Have you encountered any other connectors you think should be included on this list? If so, please add them in the comments section!

  1. Sebastian Hadinata
    August 22, 2012 at 3:46 am

    Nice tips. Ports collection :3

  2. Robert Stanulis
    August 16, 2012 at 5:31 pm

    Firewire is great, just not widely used. Good basic info in article, but not really the recommendations I was hoping for

  3. Patrick Jackson
    August 16, 2012 at 4:19 pm

    I totally appreciate the article.

    I think the 'mini' versions of these ports should also be discussed here, as many gadgets like tablets and many a times mobile phones have such versions.

    Like mini-HDMI and mini-USB ports.

    I hope other readers will take that in mind as well.

    August 16, 2012 at 2:41 pm

    Still too many types of ports! We need one (maybe in two sizes). Maybe if/when we get to USB 4. The rest should go the way of Parallel ports.

    • Dave LeClair
      August 31, 2012 at 3:17 am

      That would be great if there was just one port that could do everything!

  5. Timothy Liem
    August 16, 2012 at 1:38 pm

    wow.. a lot of port have to be looked. I'm sure not all device have all ports mentioned above, wspecially mobiles and tablets.

  6. Dany Bouffard
    August 16, 2012 at 1:25 pm

    I know why the article doesn't talk about Thunderbolt, its cause its really new and not many devices have it yet.

  7. Naveen Kumar
    August 16, 2012 at 1:01 pm

    what about thunderbolt????????????????

    • Dany Bouffard
      August 16, 2012 at 1:23 pm

      I know why in the article he doesn't count Thunderbolt cause its not very standard yet and still very new.

  8. susendeep dutta
    August 16, 2012 at 11:21 am

    This article revised my mind about different types of ports.

  9. lance burn
    August 16, 2012 at 9:31 am

    is there different between Ethernet cables as theres two colours i no of, yellow and blue

    • Dave LeClair
      August 31, 2012 at 3:16 am

      No, just different colors.

      • lance burn
        September 1, 2012 at 1:20 pm

        thank you

  10. Frank Plaatjies
    August 16, 2012 at 6:15 am

    as long as your new device has HDMI port or a compatible cable [mini / micro hdmi]
    you good to go.

    Most tv prices are dropping so for a half or full hdmi tv is not to far off :)

    • Dave LeClair
      August 31, 2012 at 3:16 am

      Those are definitely the most important, but what about USB for data transfer?

      • Frank Plaatjies
        February 11, 2013 at 10:29 am

        almost a standard on most lcd, led and plasma tv's aswell. vga and rca may be the next to die out.

  11. Elijah Swartz
    August 16, 2012 at 6:10 am

    On facebook, the link to this article is broken. Others are getting the error too.

    Regarding this article, I learned that what I always called a 3.5mm analog audio jack can also be called a TRS connector.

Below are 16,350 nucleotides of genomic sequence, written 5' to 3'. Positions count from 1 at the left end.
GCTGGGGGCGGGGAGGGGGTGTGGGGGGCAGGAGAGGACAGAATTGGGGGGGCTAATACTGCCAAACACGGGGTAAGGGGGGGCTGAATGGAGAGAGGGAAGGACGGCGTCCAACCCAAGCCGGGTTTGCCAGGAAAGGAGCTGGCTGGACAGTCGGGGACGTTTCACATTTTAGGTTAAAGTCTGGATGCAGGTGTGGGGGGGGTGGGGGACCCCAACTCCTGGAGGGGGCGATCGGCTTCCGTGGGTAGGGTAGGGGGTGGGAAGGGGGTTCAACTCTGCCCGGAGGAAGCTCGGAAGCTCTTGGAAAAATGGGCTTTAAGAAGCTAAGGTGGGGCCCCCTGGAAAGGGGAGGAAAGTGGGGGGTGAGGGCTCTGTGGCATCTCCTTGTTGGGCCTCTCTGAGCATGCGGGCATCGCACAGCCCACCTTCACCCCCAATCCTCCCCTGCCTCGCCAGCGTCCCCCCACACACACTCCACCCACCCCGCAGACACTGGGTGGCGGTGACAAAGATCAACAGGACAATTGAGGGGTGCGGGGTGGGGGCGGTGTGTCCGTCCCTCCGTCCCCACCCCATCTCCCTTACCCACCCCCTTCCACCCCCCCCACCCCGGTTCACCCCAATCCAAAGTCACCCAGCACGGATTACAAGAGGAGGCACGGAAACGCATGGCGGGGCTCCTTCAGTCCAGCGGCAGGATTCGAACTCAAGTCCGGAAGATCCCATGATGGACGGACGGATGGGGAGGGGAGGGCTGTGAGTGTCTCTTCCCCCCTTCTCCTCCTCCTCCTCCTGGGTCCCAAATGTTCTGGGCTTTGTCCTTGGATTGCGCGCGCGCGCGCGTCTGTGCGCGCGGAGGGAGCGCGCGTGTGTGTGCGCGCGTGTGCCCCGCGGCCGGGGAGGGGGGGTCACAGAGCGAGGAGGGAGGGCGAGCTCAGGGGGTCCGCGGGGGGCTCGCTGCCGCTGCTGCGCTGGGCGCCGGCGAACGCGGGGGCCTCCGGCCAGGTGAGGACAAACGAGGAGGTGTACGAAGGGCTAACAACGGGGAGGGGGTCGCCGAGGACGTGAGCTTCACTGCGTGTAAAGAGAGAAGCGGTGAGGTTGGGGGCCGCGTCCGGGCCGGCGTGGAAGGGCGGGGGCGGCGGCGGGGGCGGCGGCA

I would say this article seems to be missing some. eSATA and Ethernet are big ones. Toshlink would be another. Plenty of devices people might already own likely have component, composite, and s-video as well. Surprisingly enough, PS/2 is superior to USB for keyboards, so if you are a fast typer and use an expensive mechanical keyboard, using the PS/2 instead of USB is a good idea. I wouldn't really think of mentioning COM/Serial ports as they seem the most antiquated of anything on the list.

    I think you made an error. Mini display port is not the same thing as Thunderbolt. An easy way to tell them apart is bye their little "logo". Thunderbolt has a little lightning bolt while the display port has the rectangle with two lines on each side of it. Thunderbolt devices can work on Display port devices, but display port devices won't work on Thunderbolt devices (unless they really are Thunderbolt devices). The ports themselves though look the same.

  12. vineedcool
    August 16, 2012 at 5:07 am

    then what is this display port???is it same as mini display port :?

    • Frank Plaatjies
      August 16, 2012 at 6:20 am

      Depends on the device, some have vga (video only) some have DVI (video only also) and the others hdmi, mini display, docks and firewire does both.
      Its always device dependent.

  13. mark
    August 16, 2012 at 5:06 am

    Consider amending the article with a paragraph on the eSATA / eSATAp standards. Many late model laptops have this connection.

  14. vineedcool
    August 16, 2012 at 5:05 am

    nice short nifor\mative articele about all ports available,,,,thnkx

  15. Alex Yantis
    August 16, 2012 at 4:41 am

    RJ45/Ethernet/cat-5 would be a good thing to include...

  16. Danny Stieben
    August 16, 2012 at 3:08 am

    On Facebook, people are bashing on FireWire like none other. Which makes me kind of sad, because although I haven't come across too many FireWire devices, I liked it a lot. Had better data transfer rates than USB 2.0 in my own use, anyways.

    • Dave LeClair
      August 31, 2012 at 3:14 am

      Firewire was the best for transferring video back in the day. Not that you would know that, young'n! :)

  17. ferdinan Sitohang
    August 16, 2012 at 2:34 am

    I agree with this review, thank you.